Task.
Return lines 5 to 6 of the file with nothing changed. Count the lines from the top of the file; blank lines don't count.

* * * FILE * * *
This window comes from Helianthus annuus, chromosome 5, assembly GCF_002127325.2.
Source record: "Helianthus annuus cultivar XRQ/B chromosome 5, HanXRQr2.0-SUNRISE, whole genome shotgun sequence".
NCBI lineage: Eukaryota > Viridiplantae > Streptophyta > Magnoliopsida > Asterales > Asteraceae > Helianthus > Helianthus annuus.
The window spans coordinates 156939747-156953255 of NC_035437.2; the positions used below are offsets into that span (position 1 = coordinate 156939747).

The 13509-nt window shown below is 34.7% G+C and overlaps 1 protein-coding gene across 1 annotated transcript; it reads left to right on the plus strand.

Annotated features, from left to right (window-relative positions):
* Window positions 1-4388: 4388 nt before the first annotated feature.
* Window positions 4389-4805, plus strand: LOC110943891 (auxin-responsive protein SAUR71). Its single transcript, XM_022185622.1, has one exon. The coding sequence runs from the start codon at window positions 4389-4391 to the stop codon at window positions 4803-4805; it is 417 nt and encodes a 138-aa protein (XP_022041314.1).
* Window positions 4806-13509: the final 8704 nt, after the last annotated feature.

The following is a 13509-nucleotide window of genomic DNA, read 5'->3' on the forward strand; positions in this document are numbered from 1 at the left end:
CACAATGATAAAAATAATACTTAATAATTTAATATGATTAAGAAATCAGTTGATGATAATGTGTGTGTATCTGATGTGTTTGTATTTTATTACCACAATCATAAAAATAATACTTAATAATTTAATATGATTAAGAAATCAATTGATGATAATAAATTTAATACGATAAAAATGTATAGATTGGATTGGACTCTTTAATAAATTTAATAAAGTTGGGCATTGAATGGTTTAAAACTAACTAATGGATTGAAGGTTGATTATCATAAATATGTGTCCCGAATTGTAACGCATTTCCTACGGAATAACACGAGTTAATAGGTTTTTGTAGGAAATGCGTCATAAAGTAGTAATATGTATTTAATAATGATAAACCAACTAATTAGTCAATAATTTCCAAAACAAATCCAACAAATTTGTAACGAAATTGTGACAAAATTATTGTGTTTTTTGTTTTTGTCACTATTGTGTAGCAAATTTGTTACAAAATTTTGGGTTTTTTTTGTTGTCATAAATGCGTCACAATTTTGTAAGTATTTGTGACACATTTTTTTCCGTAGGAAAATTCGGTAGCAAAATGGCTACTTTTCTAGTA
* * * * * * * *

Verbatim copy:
The 13509-nt window shown below is 34.7% G+C and overlaps 1 protein-coding gene across 1 annotated transcript; it reads left to right on the plus strand.

Annotated features, from left to right (window-relative positions):